Let's explore four ways you can create a lean-in remote experience that all but eliminates social loafing and forces your attendees to be fully engaged.
Call on people by name
Just like back in high school, when your teacher called on people in the class to answer questions, you had no choice but to remain present, for fear of being called out and not knowing the right answer. Calling on people by name is a potent tactic to combat social loafing.
Use Breakout groups When groups are larger, there is a higher likelihood that people will socially loaf. Strongly consider breaking up larger groups into smaller ones by using breakout rooms for discussions, teamwork, exercises, and the like. Then ask groups to share their insights and outcomes with the rest of the gathering.
Assign roles and tasks
A common characteristic of lean-in media is that they require active participation from all people involved. As the facilitator of a session, you can assign roles to attendees so they are partly responsible for the group's collective success. Some example tasks you can assign are timekeeping and note-taking. If you're feeling a bit more creative and want to foster more dynamic discussions, you can create roles like the devil's advocate and fact-finder!
Lastly, the easiest way to ensure everyone is engaged is by giving hands-on activities. Bonus points if your activities require interactions between participants and require work to be shared with the rest of the group.
It feels intuitive to facilitate activities in-person. For instance, take the basic exercise of breaking everyone off into pairs so they can fill out a worksheet together. As the duos are working in tandem, you walk around the room to see how people are progressing and whether anyone needs help.
This simple worksheet exercise can become a technological juggling act when done virtually. You first need to break people off into breakout rooms, easy enough, but how do you give each pair a place where they can collaboratively work on that worksheet? We can try and set up a google doc, but this becomes a nightmare when you realize each breakout room needs a unique google doc.
Furthermore, once everyone is off and working in their breakout room, what is the virtual analogue for walking around the room and checking-in on everyone? The host of a Zoom call can barge into any breakout room they please, but this requires you to act like the Kool-Aid Man smashing through a digital breakout room wall into your participant's conversation. There are no easy ways of knowing which group needs help, how far along people are, or when everyone is ready to move on.
Beyond managing breakout rooms, facilitating group discussions poses its own set of challenges. During an in-person workshop, there are clear physical cues for when someone wants to speak. You can observe their body language, which will often instinctively inform the order of conversation. As this is largely absent from remote workshops, they can quickly become chaotic. Either people start speaking at the same time (sometimes also due to problems with connectivity and lag), or no one speaks at all. Facilitators need to help provide everyone with direction to allow for a more free-flowing conversation.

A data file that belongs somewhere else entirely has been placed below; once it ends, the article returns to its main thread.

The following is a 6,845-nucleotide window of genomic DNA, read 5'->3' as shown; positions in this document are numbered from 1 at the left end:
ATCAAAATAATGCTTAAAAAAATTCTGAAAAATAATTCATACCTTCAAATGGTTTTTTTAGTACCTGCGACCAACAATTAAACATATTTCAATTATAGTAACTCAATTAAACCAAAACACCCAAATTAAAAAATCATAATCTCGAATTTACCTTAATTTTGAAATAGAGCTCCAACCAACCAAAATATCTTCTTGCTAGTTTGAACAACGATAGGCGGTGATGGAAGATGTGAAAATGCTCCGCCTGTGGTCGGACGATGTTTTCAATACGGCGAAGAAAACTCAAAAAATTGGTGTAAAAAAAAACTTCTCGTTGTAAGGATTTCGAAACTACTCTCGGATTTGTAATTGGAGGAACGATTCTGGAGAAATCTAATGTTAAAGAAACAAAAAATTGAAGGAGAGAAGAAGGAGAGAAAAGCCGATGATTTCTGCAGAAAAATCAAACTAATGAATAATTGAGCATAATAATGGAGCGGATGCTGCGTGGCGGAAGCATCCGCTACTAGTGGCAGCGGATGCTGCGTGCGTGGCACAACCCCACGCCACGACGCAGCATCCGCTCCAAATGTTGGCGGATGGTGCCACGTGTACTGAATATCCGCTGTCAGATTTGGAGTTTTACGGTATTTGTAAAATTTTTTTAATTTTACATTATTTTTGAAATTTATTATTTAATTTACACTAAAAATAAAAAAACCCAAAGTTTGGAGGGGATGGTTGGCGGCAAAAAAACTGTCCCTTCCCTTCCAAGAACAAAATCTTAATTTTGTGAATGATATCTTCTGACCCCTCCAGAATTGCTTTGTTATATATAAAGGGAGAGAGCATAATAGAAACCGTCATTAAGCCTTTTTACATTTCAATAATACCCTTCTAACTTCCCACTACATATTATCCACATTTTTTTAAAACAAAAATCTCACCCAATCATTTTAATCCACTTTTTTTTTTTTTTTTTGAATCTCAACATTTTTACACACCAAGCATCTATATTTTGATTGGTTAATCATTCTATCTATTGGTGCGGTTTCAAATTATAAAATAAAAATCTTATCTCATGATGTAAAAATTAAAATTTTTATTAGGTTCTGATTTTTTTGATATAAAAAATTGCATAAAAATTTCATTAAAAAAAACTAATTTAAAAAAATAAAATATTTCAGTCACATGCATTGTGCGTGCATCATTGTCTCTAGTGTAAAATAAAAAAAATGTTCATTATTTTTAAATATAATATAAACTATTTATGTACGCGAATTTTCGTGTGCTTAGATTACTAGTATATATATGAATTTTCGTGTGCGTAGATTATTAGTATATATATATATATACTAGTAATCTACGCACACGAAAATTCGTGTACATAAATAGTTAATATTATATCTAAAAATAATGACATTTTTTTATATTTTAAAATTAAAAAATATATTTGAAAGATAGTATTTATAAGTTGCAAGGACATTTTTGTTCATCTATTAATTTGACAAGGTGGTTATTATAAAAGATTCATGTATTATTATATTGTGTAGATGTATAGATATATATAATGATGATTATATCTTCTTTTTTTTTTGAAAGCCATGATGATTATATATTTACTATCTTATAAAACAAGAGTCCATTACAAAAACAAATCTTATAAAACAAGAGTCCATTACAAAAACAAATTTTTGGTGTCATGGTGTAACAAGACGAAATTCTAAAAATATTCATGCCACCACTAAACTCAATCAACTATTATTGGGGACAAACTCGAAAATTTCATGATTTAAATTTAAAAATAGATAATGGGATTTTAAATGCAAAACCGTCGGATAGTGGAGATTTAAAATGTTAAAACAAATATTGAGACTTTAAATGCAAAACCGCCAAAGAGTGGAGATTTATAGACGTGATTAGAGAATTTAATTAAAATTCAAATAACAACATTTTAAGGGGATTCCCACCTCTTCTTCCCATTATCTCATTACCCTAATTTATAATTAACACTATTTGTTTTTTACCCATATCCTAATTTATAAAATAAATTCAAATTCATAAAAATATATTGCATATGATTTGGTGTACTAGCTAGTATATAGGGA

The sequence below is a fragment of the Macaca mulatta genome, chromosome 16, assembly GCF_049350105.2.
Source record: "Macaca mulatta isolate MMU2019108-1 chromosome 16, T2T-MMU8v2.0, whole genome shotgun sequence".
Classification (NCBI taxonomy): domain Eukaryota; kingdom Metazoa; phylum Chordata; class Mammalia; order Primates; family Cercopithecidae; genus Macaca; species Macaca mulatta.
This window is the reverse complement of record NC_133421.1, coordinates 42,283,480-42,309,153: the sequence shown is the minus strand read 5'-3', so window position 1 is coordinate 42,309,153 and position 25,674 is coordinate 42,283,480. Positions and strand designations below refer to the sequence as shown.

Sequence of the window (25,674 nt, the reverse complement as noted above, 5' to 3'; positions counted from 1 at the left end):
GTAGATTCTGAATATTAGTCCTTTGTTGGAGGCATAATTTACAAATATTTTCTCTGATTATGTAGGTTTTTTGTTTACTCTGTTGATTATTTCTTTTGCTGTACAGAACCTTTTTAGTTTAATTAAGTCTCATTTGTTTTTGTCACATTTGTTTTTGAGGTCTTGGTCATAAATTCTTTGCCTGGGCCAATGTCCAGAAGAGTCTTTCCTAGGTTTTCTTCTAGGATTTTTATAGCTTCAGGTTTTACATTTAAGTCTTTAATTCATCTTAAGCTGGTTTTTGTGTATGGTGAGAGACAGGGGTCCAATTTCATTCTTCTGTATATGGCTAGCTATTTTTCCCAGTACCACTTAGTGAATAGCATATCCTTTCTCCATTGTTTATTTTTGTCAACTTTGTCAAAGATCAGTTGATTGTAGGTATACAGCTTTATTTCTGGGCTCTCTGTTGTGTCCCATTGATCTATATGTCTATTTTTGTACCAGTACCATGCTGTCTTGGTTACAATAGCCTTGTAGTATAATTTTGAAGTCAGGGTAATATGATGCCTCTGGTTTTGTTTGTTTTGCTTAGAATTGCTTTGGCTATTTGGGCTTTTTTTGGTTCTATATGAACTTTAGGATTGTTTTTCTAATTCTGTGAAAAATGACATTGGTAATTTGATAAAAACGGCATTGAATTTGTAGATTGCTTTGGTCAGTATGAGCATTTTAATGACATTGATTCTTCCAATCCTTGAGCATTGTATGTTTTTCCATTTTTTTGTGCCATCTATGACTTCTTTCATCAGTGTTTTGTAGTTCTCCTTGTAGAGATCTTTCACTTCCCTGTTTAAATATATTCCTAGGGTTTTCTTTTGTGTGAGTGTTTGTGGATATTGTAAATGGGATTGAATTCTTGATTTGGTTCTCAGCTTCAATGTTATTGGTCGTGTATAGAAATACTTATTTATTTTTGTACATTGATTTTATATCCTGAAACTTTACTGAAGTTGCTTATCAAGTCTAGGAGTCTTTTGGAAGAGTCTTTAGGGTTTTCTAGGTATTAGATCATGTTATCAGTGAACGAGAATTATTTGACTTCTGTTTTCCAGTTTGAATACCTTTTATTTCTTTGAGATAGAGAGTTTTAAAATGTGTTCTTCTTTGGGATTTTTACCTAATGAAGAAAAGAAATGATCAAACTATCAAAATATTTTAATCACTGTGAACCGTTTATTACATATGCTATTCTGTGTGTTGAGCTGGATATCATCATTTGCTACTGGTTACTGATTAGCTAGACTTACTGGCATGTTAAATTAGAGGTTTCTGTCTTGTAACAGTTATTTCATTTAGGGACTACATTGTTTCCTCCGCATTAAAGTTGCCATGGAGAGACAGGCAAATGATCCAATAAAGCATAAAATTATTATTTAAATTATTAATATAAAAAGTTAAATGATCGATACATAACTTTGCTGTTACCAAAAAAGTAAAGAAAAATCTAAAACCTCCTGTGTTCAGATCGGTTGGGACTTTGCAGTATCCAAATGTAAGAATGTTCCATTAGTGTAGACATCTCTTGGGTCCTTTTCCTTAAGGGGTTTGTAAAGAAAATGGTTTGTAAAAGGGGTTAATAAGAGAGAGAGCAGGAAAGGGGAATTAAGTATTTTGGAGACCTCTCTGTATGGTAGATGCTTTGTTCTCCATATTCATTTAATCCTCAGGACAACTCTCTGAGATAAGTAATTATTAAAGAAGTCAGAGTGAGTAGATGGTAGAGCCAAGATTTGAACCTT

Here are three strategies to help you better facilitate collaboration during a remote workshop.
Find and use the right tool for the job
Every meeting should have a clearly defined objective, and the technology you choose should support that objective. For example, if you are delivering a presentation, interactive presentation tools like Mentimeter or Sli.do can help. These interactive presentation tools are straightforward to use and provide audiences with a way to submit feedback.
Many people come together remotely to collaborate on a document. In this instance, collaborative documents or real-time whiteboards can be handy. They give the group a visual way to work together in a central place.
The third and final type of technology is a facilitation platform like Benji that helps you run social activities such as icebreakers, role-playing, team worksheets, brainstorms, think-pair-shares, and more. These platforms make it a cinch to run a "learn-in" session that engages attendees with hands-on activities.
Enlist a co-pilot
Every superstar needs a little help now and then: Jordan had Pippen, James Bond had Q, and Batman had Robin. When facilitating a remote workshop, it can be helpful, and borderline essential, to have a second set of hands to help manage the technology that you choose to implement. The main benefit of having someone else handle the technology is that it frees you up to focus on higher-order functions like supporting participants, presenting new ideas, and reading the room.
Crystal clear instructions
When everyone is in the same room, it's easy to ask clarifying questions as you work through an exercise. When remote, especially in breakout rooms, it can be complicated to seek guidance from the facilitator. The best way to navigate around this problem is to be abundantly clear in your instructions. Never assume a participant will be able to infer next steps or easily grasp new concepts. Ensure safety by always yielding on the side of clarity.
For things to run smoothly, you need to make sure your instructions cover all of the essential questions.
Once you've nailed the art of giving great instructions, make sure to post the instructions in an easily accessible place for everyone to reference as they progress through the activity.